eglect. The station has been left to decay since the 1960's, with portions seeing some occasional use as a flea market and a pentecostal church. It also should be stated that it may likely be that had the station resided in one city or the other, it would be gone now.

Now to its current status. A developer now owns the site, and their plans, for a start, include building a CVS store on the north (Central Falls) side of the property. To make way for parking some of the building would have to be demolished, according to the developer. The developer had surveyors spray-paint the city line across the building as a guide for demolition. This came into play a day before the Pawtucket City Council
was to vote on the Mayors plan to take possession of the building through eminent domain. The developer, clearly looking to change the facts on the ground before the vote obtained a demolition permit from the City of Central Falls and sent a demolition company to work on the northwest wing of the station. The City of Pawtucket obtained a court order for a temporary stay, but not until significant damage was done. The vote for eminent domain failed, and now the station sits in limbo, awaiting a possible settlement between the city and the developers, or further court hearings. The most recent news reports negotiation on the issue of creating parking spaces. Naturally, where to park the car? That is the burning issue of our time.

More details on the hearings can be found here:
Also here:

All of this strikes me as another depressing case of a severe lack of vision. We live in a "use and discard" culture, and outside of the preservation community that attitude extends to buildings and even to trains and railroads themselves. The language in some of the newspaper stories reporting on this very issue reflects this, referring to the station as "a relic" and implying that demolition was "inevitable" merely because the building was old and neglected. All of this despite many physical examples to the contrary that exist right in our own community. The 18th century homes on Benefit Street, Saint Maria's Home on Governor Street, The Masonic Temple, all have fallen to decay and been revived. There are many others. Think of what a sad place Providence would be without them, something like Hartford. These buildings shouldn't be allowed to deteriorate to such dismal states, and they certainly shouldn't be helped to decay by the very people charged with their upkeep.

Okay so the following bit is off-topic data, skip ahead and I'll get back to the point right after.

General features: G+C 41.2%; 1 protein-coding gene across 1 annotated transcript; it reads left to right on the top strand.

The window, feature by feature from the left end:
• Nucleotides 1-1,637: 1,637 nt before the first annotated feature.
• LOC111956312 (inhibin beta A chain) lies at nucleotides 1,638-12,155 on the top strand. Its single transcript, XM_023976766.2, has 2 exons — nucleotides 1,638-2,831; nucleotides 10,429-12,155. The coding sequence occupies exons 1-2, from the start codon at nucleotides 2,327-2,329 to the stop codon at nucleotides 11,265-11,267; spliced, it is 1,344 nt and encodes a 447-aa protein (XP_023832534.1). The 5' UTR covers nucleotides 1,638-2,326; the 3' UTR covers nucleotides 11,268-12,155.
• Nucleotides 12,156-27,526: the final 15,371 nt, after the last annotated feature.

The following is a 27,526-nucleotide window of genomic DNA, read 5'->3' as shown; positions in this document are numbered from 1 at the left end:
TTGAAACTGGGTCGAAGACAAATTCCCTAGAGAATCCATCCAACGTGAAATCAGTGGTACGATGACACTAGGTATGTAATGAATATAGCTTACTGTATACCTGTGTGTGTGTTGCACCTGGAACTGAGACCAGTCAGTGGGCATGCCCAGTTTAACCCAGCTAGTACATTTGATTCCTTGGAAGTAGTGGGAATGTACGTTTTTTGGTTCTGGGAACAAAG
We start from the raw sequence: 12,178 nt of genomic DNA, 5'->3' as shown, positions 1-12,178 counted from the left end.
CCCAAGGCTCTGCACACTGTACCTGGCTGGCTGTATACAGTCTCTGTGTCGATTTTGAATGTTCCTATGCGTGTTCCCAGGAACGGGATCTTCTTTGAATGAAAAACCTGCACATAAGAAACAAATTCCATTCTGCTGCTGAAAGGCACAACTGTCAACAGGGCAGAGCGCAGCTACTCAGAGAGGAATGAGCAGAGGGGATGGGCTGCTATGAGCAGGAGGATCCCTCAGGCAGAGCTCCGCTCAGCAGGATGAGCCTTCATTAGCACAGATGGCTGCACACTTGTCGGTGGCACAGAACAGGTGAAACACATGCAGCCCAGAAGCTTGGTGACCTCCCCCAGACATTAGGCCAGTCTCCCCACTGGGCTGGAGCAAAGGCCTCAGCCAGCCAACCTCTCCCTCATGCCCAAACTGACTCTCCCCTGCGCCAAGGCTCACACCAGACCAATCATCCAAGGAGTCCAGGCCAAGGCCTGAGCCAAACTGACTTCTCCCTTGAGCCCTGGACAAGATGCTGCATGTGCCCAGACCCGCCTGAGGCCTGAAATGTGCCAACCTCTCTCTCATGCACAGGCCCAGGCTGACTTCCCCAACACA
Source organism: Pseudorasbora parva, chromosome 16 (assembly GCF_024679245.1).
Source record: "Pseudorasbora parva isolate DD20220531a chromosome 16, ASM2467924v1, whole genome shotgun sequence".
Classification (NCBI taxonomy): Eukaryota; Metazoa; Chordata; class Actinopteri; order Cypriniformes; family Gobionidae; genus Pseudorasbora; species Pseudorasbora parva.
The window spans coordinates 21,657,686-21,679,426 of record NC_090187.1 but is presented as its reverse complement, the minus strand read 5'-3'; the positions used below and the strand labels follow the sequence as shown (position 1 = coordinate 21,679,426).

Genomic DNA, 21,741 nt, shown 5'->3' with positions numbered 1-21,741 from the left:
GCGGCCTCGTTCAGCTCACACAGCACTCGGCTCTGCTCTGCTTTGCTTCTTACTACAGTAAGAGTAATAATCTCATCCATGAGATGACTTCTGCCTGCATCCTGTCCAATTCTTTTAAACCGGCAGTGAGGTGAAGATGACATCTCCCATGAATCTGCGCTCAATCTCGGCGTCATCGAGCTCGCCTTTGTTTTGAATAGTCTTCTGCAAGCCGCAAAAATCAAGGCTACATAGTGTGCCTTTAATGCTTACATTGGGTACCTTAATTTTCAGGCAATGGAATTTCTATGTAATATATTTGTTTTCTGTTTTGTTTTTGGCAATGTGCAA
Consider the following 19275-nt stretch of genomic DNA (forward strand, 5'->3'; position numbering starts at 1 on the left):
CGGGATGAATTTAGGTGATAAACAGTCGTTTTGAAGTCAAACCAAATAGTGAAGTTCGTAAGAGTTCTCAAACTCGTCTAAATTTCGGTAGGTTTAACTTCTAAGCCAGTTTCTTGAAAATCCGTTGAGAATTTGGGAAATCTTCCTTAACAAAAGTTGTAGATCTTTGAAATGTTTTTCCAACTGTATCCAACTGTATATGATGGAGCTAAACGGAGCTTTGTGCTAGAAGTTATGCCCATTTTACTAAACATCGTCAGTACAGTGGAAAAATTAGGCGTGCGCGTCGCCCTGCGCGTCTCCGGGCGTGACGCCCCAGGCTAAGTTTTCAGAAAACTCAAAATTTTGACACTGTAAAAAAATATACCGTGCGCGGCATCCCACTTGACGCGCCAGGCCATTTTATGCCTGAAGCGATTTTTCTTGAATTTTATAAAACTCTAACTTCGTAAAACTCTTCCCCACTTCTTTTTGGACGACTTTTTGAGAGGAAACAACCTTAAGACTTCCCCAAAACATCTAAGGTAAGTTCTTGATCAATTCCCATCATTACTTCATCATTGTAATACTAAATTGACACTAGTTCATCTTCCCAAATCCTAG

That is exactly what happened at the Gorham site. 33 buildings spread over 30 acres, it was seen by some as "impossible" to redevelop, just another white elephant under city care. Wasn't the Renaissance underwa
y in 1994? Yes, so said the Mayor, and Yet-- The city, or at least a part of it, allowed a salvage company in to remove all of the metal widow frames from every building, exposing the interiors to the elements. Had the buildings been buttoned up and kept secure, a mere ten years later the developers would have been lining up to take over the property so they could put fancy signs on the roof and fancy tenants inside. In an ironic twist, the Stop and Shop built on the Gorham site is now closed, perhaps the city will fight to preserve that. More recently, the Silver Spring Dye Works came down to make way for a Home Depot, complete with fake bricked in round-top windows on its street side veneer. Silver Spring was a sad loss, done in both by the distraction over the fight to save Eagle Square and the lack of any sense that an over-heated Boston real estate market would spark a condo explosion in Providence a mere two years later. At this point, even if the train station is saved, and it should be, a great opportunity will still have been lost: that of a comprehensively redeveloped site featuring a T stop, a community center and retail shops that serve as a focal point for the community, as unique point of pride, and as a greater source of revenue and profit than any single CVS store will provide. It should be acknowledged that many people in the community and in the Pawtucket city government have been working very hard to realize such a plan. That fact makes it more than a shame that what we will get, at best, is yet another chain drug store (and parking lot) shoehorned uncomfortably against a Beaux Arts gem from another age.